Frequently asked questions

The Site


Where is the Strawberry Field site?

The site is situated off Beaconsfield Road, Woolton, Liverpool.

What is currently on the site?

Owned by The Salvation Army, the site comprises a collection of buildings which formed a children’s home. All the buildings on-site are now unused and will be demolished. The famous Strawberry Field gates at the site entrance are a replica. The original gates were removed several years ago for safe-keeping but the intention is to display the original gates once the new Centre is open.

What was the site used for?

Strawberry Field was gifted to The Salvation Army in 1934 and from 1937 it gave some of Liverpool’s most vulnerable children a refuge from turmoil and a safe, calm and loving home. At the end of the 20th C large residential homes were no longer considered the best method to bring up vulnerable children, and in 2005, the home was closed.

Who owns the site?

The site is wholly owned by The Salvation Army.

The Plans


General

What are the plans for Strawberry Field?

The site is due to see its famous gates open to the public for the first time, weaving together educational, cultural, heritage and spiritual exploration in one bold, imaginative plan. Central to the vision is a training and work placement hub for young people with learning disabilities as well as an authentic exhibition for visitors to find out why the site mattered to John Lennon, why its future vision matters, and why it should matter to them.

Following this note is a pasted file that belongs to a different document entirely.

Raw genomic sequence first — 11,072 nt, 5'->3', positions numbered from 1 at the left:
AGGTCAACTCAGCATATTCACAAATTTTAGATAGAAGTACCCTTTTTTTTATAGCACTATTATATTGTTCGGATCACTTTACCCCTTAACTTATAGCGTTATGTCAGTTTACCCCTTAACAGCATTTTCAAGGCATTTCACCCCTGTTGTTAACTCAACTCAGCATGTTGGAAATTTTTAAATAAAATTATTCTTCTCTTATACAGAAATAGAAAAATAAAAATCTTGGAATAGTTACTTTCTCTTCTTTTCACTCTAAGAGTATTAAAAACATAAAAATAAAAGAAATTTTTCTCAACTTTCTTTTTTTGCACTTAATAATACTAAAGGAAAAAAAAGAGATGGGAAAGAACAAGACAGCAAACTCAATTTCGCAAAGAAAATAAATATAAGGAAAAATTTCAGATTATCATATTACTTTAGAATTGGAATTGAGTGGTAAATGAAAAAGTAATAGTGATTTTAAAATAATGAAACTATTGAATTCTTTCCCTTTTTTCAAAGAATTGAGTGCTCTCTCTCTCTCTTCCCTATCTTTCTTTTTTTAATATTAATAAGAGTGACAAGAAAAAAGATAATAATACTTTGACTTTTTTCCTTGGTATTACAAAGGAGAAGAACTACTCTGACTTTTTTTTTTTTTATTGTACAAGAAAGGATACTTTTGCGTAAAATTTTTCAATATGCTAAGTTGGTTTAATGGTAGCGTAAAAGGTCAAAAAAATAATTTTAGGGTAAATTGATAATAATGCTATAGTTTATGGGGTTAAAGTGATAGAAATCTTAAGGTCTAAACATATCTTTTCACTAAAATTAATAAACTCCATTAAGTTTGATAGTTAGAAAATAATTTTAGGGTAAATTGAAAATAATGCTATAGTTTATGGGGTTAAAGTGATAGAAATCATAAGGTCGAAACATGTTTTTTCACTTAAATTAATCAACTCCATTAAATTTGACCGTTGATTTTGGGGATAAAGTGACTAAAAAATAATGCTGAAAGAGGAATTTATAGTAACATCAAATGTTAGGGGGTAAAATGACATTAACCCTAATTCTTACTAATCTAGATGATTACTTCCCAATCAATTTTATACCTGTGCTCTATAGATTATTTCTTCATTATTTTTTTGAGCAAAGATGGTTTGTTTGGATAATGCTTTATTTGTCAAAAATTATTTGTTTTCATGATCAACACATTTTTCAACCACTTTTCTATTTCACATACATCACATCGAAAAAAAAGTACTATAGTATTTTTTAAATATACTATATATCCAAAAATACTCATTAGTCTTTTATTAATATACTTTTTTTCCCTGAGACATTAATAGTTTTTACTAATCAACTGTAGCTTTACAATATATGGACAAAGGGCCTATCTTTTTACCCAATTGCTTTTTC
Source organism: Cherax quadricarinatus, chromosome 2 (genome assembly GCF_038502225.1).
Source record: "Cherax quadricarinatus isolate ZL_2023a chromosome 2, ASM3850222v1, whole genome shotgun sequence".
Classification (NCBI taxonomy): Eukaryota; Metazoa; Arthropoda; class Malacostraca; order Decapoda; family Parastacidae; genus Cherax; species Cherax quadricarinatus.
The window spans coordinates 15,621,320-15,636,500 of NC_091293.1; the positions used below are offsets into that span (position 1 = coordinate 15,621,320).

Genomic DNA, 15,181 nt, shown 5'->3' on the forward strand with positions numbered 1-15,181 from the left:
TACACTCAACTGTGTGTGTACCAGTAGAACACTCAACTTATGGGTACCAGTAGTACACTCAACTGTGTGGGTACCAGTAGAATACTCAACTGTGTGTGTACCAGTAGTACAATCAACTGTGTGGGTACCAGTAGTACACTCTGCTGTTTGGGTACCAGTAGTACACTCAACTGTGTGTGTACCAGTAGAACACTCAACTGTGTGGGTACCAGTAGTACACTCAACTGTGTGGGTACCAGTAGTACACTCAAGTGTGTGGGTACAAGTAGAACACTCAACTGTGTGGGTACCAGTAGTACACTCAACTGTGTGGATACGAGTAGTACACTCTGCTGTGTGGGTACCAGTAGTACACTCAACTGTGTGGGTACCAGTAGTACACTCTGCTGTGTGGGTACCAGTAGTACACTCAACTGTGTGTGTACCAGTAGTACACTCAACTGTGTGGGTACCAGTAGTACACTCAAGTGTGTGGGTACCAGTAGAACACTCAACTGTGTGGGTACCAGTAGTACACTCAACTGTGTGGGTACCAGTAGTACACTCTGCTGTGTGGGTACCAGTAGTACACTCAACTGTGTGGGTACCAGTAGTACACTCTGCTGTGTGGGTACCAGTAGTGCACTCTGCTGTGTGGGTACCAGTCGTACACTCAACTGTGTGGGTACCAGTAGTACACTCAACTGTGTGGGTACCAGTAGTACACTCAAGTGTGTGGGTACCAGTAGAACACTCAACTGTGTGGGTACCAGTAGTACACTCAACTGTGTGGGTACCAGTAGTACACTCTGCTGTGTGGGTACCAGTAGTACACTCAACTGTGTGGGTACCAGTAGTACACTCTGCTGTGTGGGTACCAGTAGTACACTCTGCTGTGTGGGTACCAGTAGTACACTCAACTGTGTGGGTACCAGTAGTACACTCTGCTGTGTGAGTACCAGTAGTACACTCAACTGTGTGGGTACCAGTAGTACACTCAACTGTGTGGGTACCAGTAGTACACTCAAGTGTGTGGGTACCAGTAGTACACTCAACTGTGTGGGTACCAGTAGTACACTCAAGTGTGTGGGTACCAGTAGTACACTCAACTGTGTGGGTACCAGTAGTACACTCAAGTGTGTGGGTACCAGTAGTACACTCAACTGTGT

How much will it cost to realise the Strawberry Field vision? Have all the funds for this been raised?

An estimated £8m is needed to turn the Strawberry Field vision into reality. With this project, its heritage and connections to John Lennon, there is an opportunity to raise funds differently, and reach out to some new audiences for the first time.

There is still a way to go to raise the funds needed. Over the coming months we can tell the story to inspire people, and ask them to be a part of history in the making so a pivotal place is created in the lives of young people and a must-see global destination for Lennon and Beatles fans.

Do the plans have planning permission and when will the Centre be open to the public?

We are awaiting news from our planning application and are very hopeful. Once permission is given and funding targets are realised, we anticipate the project will take 2 years from demolition through to opening. All parties will be kept informed of progress.

Why now?

Our vision for Strawberry Field has been in the making for some time and now is the perfect time to share that vision as this year (17th February 2017) marks 50 years since the UK release of the song Strawberry Fields Forever. We want fans all over the world to become part of the re-imagining of this special site and join us on this journey.

Training and Employment

What training and employment opportunities will you offer?

To us every human being is precious, unique and deserves the opportunity to develop their talents, contribute to society and thrive in life. Yet opportunities are sadly limited for many people with learning disabilities.